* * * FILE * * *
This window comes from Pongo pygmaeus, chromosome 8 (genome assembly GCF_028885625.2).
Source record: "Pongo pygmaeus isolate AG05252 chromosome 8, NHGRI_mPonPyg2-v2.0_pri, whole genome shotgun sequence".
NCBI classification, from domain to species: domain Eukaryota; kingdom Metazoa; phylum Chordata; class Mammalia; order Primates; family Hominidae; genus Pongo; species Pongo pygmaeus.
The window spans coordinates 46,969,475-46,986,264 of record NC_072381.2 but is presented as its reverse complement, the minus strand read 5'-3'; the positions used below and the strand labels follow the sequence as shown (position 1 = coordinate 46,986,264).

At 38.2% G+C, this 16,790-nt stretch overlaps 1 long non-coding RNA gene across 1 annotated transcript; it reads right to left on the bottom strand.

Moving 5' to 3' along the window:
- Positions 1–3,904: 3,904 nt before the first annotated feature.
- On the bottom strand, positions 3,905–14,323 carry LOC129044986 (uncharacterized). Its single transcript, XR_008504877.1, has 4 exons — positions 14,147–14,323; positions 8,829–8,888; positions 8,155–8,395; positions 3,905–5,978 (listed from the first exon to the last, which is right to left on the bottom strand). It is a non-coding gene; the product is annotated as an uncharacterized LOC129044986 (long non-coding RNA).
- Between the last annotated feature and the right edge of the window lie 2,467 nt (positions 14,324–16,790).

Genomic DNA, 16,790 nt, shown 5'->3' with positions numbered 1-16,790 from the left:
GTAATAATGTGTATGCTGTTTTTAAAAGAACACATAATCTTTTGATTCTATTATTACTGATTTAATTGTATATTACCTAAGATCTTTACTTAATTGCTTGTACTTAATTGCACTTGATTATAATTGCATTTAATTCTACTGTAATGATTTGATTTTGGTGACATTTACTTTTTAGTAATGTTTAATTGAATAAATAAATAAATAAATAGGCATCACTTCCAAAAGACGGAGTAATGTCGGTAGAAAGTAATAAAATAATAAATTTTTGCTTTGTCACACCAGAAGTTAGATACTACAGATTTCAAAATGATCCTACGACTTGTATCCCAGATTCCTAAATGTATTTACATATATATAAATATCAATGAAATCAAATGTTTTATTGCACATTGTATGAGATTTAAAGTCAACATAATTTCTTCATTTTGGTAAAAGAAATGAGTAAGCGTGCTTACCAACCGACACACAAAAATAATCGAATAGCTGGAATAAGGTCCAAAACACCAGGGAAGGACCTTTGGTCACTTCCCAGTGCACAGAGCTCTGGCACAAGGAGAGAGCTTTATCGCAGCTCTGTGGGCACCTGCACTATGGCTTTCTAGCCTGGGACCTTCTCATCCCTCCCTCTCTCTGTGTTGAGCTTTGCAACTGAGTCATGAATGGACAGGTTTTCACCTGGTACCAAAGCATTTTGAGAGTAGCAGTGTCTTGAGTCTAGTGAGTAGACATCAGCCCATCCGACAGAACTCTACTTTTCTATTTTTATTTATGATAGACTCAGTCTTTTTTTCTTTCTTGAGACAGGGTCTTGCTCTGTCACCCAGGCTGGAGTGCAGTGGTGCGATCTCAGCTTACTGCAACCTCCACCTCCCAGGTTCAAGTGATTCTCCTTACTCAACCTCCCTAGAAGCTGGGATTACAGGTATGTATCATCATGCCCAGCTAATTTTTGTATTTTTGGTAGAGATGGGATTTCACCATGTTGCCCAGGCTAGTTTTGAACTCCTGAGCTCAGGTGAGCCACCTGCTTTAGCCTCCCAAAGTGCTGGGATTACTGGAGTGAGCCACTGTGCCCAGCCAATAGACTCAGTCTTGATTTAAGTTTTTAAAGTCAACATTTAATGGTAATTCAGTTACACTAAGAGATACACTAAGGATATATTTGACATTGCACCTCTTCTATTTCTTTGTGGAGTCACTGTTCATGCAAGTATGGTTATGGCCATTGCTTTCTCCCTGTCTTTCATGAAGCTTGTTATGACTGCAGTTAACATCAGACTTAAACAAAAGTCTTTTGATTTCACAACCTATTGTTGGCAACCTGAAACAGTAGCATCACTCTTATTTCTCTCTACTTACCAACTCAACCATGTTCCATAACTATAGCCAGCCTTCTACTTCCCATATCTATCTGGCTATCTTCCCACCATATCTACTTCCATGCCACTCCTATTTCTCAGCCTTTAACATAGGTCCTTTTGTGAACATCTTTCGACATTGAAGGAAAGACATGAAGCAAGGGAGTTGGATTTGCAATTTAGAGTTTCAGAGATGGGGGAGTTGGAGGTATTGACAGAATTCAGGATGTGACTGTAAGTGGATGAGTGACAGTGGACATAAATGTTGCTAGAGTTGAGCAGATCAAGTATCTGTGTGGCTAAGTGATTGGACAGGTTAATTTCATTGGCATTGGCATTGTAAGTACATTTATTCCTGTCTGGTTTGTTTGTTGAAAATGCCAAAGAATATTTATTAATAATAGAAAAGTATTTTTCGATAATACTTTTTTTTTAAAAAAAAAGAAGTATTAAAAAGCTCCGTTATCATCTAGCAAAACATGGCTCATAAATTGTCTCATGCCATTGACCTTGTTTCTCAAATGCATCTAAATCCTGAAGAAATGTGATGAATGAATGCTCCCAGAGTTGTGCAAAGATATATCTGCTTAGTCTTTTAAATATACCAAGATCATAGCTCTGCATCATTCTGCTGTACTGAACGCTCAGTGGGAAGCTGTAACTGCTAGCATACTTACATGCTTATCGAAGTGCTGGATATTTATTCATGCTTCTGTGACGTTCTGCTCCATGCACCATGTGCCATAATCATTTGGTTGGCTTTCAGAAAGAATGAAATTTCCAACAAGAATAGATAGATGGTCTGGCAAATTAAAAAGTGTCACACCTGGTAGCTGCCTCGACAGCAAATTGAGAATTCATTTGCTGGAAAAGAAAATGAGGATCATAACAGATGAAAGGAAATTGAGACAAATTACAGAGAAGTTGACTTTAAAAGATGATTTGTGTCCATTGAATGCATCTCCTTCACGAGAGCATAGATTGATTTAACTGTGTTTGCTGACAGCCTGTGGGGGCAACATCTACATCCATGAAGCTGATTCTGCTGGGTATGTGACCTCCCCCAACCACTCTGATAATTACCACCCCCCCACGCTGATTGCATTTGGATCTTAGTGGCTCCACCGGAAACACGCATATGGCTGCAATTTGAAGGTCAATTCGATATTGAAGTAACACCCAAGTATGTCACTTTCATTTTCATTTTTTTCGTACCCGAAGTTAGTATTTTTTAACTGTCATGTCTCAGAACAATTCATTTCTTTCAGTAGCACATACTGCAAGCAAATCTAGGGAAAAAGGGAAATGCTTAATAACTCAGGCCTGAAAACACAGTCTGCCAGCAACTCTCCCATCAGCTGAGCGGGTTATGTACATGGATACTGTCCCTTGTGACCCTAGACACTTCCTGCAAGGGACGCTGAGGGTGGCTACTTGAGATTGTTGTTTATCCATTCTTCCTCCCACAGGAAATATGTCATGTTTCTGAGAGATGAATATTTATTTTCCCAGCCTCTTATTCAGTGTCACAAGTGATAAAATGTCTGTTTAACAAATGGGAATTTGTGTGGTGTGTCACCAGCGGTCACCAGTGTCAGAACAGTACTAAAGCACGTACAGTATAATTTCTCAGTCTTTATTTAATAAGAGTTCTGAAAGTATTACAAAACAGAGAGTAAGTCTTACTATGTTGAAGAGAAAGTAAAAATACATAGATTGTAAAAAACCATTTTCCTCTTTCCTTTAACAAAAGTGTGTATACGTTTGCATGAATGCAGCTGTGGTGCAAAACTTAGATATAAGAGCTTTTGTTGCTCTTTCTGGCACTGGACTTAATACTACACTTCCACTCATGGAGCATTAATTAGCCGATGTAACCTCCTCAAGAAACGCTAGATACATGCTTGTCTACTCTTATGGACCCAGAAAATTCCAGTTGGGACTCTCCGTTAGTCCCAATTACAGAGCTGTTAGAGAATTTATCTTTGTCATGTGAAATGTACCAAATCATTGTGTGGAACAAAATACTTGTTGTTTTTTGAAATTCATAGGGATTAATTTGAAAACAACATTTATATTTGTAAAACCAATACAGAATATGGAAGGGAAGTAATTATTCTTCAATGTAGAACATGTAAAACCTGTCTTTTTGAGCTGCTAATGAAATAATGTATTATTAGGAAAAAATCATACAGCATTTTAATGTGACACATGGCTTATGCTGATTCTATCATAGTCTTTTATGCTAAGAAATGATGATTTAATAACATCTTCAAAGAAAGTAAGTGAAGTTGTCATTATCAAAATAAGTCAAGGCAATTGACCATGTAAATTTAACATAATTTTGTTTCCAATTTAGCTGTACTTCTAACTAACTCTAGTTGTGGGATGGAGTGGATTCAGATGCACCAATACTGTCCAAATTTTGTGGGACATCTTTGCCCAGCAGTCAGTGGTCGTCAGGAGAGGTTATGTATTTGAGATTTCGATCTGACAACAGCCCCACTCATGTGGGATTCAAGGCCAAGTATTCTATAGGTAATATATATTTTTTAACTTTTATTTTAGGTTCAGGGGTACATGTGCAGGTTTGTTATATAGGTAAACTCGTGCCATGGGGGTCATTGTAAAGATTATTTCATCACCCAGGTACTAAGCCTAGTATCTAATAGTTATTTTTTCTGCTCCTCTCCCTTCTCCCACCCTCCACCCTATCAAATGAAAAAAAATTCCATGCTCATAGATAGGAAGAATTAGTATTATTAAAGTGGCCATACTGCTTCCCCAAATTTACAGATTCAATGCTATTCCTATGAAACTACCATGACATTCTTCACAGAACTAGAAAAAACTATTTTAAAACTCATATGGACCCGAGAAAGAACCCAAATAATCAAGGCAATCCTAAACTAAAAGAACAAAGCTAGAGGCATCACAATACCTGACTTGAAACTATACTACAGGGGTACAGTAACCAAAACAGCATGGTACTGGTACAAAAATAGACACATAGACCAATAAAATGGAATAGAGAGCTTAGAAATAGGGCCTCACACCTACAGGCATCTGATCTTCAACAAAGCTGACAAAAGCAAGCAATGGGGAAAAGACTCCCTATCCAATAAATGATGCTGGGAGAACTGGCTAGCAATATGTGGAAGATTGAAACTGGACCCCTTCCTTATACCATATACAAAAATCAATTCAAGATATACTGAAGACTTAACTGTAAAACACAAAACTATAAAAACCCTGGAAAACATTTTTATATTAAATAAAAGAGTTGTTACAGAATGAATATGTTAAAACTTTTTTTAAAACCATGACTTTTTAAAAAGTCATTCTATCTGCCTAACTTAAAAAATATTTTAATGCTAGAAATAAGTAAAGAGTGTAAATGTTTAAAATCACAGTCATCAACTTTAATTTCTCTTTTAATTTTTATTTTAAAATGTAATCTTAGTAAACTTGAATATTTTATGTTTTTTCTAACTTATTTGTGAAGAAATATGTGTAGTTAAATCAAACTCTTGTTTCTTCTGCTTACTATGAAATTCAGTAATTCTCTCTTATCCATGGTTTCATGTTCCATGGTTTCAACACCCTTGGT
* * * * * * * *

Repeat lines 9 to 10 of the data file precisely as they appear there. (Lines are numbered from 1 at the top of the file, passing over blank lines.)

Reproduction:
- Between the last annotated feature and the right edge of the window lie 2,467 nt (positions 14,324–16,790).

Genomic DNA, 16,790 nt, shown 5'->3' with positions numbered 1-16,790 from the left: